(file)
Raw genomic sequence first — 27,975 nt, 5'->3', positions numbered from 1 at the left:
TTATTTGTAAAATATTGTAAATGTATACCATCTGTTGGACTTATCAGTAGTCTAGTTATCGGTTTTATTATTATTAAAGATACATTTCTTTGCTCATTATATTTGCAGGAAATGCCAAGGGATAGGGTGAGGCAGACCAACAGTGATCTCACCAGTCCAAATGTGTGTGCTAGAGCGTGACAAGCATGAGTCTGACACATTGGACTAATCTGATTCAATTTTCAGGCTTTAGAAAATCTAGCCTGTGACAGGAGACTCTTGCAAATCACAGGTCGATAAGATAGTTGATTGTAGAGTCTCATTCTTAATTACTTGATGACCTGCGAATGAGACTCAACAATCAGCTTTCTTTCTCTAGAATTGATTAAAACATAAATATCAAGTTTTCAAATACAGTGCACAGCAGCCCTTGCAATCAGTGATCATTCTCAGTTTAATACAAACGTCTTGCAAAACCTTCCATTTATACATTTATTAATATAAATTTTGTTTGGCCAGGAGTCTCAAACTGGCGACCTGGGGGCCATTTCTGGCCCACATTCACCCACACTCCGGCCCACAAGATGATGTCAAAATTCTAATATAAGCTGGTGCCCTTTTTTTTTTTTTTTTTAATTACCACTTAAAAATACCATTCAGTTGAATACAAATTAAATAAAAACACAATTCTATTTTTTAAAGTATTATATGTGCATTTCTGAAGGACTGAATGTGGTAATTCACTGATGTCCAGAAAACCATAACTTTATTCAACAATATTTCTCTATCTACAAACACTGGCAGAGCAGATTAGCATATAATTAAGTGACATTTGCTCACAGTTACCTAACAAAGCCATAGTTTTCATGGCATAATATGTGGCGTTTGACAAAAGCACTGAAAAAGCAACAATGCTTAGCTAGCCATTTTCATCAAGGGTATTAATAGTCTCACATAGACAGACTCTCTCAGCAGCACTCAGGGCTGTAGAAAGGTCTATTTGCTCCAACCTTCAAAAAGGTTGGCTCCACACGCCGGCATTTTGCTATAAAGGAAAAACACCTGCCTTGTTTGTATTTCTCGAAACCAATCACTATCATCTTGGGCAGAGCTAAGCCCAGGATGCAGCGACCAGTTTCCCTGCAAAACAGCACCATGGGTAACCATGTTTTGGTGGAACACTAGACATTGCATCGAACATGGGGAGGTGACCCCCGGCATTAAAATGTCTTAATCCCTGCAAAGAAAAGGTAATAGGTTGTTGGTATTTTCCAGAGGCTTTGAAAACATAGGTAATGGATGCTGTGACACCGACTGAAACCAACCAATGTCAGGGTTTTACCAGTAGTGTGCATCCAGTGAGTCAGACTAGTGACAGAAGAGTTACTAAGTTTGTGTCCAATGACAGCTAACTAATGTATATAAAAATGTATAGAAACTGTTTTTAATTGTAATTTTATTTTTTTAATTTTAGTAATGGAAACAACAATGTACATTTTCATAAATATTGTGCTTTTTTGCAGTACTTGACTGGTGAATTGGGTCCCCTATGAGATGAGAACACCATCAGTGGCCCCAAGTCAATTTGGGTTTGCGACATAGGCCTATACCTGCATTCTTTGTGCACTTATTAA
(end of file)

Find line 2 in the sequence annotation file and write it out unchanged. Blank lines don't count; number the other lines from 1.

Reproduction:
TTATTTGTAAAATATTGTAAATGTATACCATCTGTTGGACTTATCAGTAGTCTAGTTATCGGTTTTATTATTATTAAAGATACATTTCTTTGCTCATTATATTTGCAGGAAATGCCAAGGGATAGGGTGAGGCAGACCAACAGTGATCTCACCAGTCCAAATGTGTGTGCTAGAGCGTGACAAGCATGAGTCTGACACATTGGACTAATCTGATTCAATTTTCAGGCTTTAGAAAATCTAGCCTGTGACAGGAGACTCTTGCAAATCACAGGTCGATAAGATAGTTGATTGTAGAGTCTCATTCTTAATTACTTGATGACCTGCGAATGAGACTCAACAATCAGCTTTCTTTCTCTAGAATTGATTAAAACATAAATATCAAGTTTTCAAATACAGTGCACAGCAGCCCTTGCAATCAGTGATCATTCTCAGTTTAATACAAACGTCTTGCAAAACCTTCCATTTATACATTTATTAATATAAATTTTGTTTGGCCAGGAGTCTCAAACTGGCGACCTGGGGGCCATTTCTGGCCCACATTCACCCACACTCCGGCCCACAAGATGATGTCAAAATTCTAATATAAGCTGGTGCCCTTTTTTTTTTTTTTTTTAATTACCACTTAAAAATACCATTCAGTTGAATACAAATTAAATAAAAACACAATTCTATTTTTTAAAGTATTATATGTGCATTTCTGAAGGACTGAATGTGGTAATTCACTGATGTCCAGAAAACCATAACTTTATTCAACAATATTTCTCTATCTACAAACACTGGCAGAGCAGATTAGCATATAATTAAGTGACATTTGCTCACAGTTACCTAACAAAGCCATAGTTTTCATGGCATAATATGTGGCGTTTGACAAAAGCACTGAAAAAGCAACAATGCTTAGCTAGCCATTTTCATCAAGGGTATTAATAGTCTCACATAGACAGACTCTCTCAGCAGCACTCAGGGCTGTAGAAAGGTCTATTTGCTCCAACCTTCAAAAAGGTTGGCTCCACACGCCGGCATTTTGCTATAAAGGAAAAACACCTGCCTTGTTTGTATTTCTCGAAACCAATCACTATCATCTTGGGCAGAGCTAAGCCCAGGATGCAGCGACCAGTTTCCCTGCAAAACAGCACCATGGGTAACCATGTTTTGGTGGAACACTAGACATTGCATCGAACATGGGGAGGTGACCCCCGGCATTAAAATGTCTTAATCCCTGCAAAGAAAAGGTAATAGGTTGTTGGTATTTTCCAGAGGCTTTGAAAACATAGGTAATGGATGCTGTGACACCGACTGAAACCAACCAATGTCAGGGTTTTACCAGTAGTGTGCATCCAGTGAGTCAGACTAGTGACAGAAGAGTTACTAAGTTTGTGTCCAATGACAGCTAACTAATGTATATAAAAATGTATAGAAACTGTTTTTAATTGTAATTTTATTTTTTTAATTTTAGTAATGGAAACAACAATGTACATTTTCATAAATATTGTGCTTTTTTGCAGTACTTGACTGGTGAATTGGGTCCCCTATGAGATGAGAACACCATCAGTGGCCCCAAGTCAATTTGGGTTTGCGACATAGGCCTATACCTGCATTCTTTGTGCACTTATTAA